Hard truths in ‘Swimming Between Worlds’
“Swimming Between Worlds,” by Elaine Neil Orr. Berkley. 2018. 382 pp.
By Deirdre Parker Smith
It’s hard to decipher the takeaway from “Swimming Between Worlds,” a novel set in the late 50s and early 60s in Winston-Salem and Nigeria.
Its’ more than a little frightening to read about the race relations then — separate and not equal — and see where we are 60 years later, still separated, still not equal.
The novel raises fundamental questions. What is a white man’s role in fighting for basic rights for black people? Why does that desire to have others treated as you would be treated bring on so much hatred and violence? Why, after all these years, can we still not get along?
That’s just part of this book, though. It’s also about a smart young woman whose footings crumble when both her parents die. It’s about a young man with a good mind, a good heart and good intentions who repeatedly suffers for his convictions.
It’s about the changing landscape, culturally and literally, of a Southern city, and it’s about a woman being able to find her place in the world without relying on anyone else.
It’s a tough read. Kate, the young woman who finds herself alone in her family’s home in a nice Winston-Salem neighborhood, is truly lost. She has a serious boyfriend who’s in med school, but she’s not sure she wants that relationship anymore. She has no job, and no impetus to get one, since she can live off family money for a while. She’s directionless, purposeless, indecisive, disingenuous and coy. In other words, her dissembling can be irritating.
Then there’s Tacker Hart, former high school football hero, back in Winston-Salem licking his wounds after being dismissed from a plum architecture assignment in Nigeria. Author Elaine Neil Orr takes a long time to tell us what happened there and why. Many readers will assume the worst, but the truth — that he was too friendly with the natives — it’s almost an anticlimax, though still infuriating.
He and Kate knew each other in high school, but not well. He’s attracted to her precisely because she reveals little and keeps her most important thoughts to herself. Tacker admits he likes the mystery.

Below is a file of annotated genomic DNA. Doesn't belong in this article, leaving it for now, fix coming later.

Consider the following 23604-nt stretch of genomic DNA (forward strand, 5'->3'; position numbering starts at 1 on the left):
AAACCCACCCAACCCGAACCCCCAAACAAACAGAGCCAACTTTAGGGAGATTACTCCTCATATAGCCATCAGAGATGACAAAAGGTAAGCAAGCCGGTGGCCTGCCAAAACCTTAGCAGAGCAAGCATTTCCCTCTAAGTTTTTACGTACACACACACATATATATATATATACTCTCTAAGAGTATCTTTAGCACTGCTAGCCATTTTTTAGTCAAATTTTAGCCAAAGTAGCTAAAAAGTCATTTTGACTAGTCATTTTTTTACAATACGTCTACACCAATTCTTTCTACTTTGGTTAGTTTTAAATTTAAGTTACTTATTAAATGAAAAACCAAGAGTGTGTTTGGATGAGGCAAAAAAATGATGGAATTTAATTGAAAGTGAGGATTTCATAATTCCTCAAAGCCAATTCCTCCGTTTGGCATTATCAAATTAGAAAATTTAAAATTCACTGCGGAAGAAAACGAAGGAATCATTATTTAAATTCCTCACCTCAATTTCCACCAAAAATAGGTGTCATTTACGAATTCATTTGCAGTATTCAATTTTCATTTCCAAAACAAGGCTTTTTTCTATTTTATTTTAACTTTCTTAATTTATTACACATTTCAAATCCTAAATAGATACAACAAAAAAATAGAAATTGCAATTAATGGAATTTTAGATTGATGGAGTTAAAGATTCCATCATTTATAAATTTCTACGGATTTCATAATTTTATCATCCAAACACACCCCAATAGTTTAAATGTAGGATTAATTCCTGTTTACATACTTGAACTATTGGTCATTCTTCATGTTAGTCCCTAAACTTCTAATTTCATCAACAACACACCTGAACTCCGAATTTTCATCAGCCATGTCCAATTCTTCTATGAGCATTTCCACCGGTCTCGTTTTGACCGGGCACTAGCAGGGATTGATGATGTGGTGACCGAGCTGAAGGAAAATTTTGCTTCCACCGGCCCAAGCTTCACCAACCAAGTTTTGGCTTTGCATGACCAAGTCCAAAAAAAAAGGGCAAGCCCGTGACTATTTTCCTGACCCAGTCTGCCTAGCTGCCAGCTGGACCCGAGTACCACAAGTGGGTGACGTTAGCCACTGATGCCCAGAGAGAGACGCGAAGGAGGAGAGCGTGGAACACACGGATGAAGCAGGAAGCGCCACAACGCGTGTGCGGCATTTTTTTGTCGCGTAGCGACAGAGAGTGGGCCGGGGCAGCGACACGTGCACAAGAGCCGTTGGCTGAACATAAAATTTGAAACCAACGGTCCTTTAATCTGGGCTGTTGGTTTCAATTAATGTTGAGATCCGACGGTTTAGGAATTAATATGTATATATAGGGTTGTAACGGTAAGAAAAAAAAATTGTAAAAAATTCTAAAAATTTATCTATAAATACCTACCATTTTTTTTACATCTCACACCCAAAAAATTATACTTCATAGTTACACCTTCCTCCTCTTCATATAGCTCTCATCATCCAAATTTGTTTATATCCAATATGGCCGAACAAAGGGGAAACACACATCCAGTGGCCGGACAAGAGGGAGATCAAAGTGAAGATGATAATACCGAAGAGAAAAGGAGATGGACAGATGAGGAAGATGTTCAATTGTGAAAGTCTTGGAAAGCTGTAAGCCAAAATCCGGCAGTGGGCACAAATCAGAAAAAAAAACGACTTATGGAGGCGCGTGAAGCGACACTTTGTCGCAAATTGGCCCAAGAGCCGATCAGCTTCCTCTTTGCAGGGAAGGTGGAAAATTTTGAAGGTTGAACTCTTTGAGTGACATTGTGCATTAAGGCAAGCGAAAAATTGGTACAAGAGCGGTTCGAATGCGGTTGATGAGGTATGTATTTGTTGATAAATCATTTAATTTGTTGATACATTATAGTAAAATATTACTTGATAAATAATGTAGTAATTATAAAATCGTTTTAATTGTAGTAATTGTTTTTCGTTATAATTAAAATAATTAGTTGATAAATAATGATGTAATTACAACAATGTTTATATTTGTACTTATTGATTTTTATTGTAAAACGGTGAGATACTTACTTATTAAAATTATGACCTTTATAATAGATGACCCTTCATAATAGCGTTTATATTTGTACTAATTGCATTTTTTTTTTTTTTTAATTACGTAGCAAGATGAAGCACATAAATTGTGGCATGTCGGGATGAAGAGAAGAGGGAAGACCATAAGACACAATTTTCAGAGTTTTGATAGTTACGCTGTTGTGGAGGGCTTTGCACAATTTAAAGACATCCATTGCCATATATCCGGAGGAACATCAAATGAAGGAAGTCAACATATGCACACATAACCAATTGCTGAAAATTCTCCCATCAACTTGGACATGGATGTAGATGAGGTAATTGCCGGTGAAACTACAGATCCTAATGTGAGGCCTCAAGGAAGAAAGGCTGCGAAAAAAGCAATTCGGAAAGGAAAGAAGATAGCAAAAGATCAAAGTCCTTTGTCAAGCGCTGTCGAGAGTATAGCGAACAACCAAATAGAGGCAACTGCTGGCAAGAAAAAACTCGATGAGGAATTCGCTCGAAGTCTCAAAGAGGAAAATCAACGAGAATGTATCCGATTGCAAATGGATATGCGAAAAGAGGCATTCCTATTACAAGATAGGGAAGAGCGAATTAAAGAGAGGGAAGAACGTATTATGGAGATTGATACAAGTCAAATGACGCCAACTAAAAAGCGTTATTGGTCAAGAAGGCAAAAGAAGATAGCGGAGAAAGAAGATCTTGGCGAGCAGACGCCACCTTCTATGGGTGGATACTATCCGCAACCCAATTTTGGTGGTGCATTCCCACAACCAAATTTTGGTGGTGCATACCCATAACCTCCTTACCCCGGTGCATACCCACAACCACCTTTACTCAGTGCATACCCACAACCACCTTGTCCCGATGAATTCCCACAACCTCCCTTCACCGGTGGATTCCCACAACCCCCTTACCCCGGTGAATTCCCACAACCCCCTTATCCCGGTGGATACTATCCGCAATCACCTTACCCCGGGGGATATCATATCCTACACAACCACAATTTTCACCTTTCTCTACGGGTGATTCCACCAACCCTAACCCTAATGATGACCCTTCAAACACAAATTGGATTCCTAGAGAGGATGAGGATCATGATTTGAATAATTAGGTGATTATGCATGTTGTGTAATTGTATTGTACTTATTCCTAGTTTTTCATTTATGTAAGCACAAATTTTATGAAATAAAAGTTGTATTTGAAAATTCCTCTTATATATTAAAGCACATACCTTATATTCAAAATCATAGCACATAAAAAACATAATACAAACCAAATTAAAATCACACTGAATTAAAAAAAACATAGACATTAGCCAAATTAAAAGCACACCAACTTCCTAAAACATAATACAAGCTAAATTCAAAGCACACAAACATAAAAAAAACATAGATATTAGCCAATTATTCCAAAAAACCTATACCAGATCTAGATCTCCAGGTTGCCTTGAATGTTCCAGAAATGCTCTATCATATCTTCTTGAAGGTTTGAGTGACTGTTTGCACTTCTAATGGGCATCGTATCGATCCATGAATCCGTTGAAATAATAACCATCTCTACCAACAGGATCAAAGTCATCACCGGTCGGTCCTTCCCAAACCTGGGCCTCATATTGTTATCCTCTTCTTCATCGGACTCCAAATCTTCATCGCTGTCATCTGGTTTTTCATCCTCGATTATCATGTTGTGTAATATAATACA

So, without a gold star for his work designing a school in Africa, Tacker decides he can manage his father’s grocery store. It keeps him away from the people who expected more from him.
But at that store, he meets Gaines, a black man — in this era, a Negro — who just wants to buy some milk for his little sister. But, blacks were not supposed to shop in white neighborhoods, or even walk through them. That was the sort of thing that got them beaten and arrested. Of course, Gaines is beaten when he walks out the store, and of course, Tacker comes to his defense.
So begins a relationship that requires sacrifice on both sides. But until the book’s end — a sucker punch of a resolution — the reader doesn’t really see how these three fit together, and how their little bits of life can cause so much damage.
Orr, who was raised in Winston-Salem and Nigeria, has a good feel for both. If you know Winston-Salem at all, you can follow her around the streets and out into the country and back again as Tacker and Kate search for their places.
And she knows Nigeria, which comes across as a bright place with great potential, at least in that era, where ambition is rewarded and friendship is important and hard work makes a real difference. She doesn’t mythologize the culture, but she makes it clear how different the two countries are.
She tells this complex story through Tacker and Kate, a third person narrator operating from both perspectives, but Gaines is only seen through other’s eyes. Orr never reveals his thoughts, except in what he speaks.
Was this Orr’s intention — to show how little the young white people really know about their black friend, his family, his culture, hopes and dreams? Kate never makes a decisive move to declare she is for civil rights. She’s scared. When she sees Gaines walk past her back yard, she’s scared. She worries what will happen to Tacker when he joins a sit-in at a lunch counter, or lets Gaines’ little sister stay at his house while Gaines is organizing protests.
Tacker, obviously, feels guilt over what he could not do in Nigeria, over the friendships he had to leave there, and about what his future will hold, what kind of man he will be.
Kate, meanwhile, has unearthed letters from her father, who drowned, to her mother. They completely change the way Kate feels about both her parents and raise frightening questions in her mind.
So the white heroes of this book are wrapped up in some sort of dilemma about where and how they’ve been and who and what they will be in the future. Gaines is sure, it seems. He will be a black man who can sit down to eat lunch. He will be able to walk into a white neighborhood without being arrested.
But when Tacker finally reconciles all the warring factions in his head, he’s faced with a decision. If he follows his dream, he’ll compromise his friend. If he doesn’t follow his dream, he loses his girl. Is he a sell-out, or just a man trying to understand a rapidly changing world?
And this is where the swimming pool on the cover of the book plays its tragic part. Water is a theme throughout the novel, the Osun River in Nigeria, rain, gardens, pools, ponds. But this pool, in Hanes Park, will be the pivotal final point.
If Orr had ended the book there, it would have been a devastating lesson and an unforgettable one. She doesn’t. She scrapes up a little bit of hope, shows a little progress. We know how the world changed. The question is, where are we going now? And how will we respond?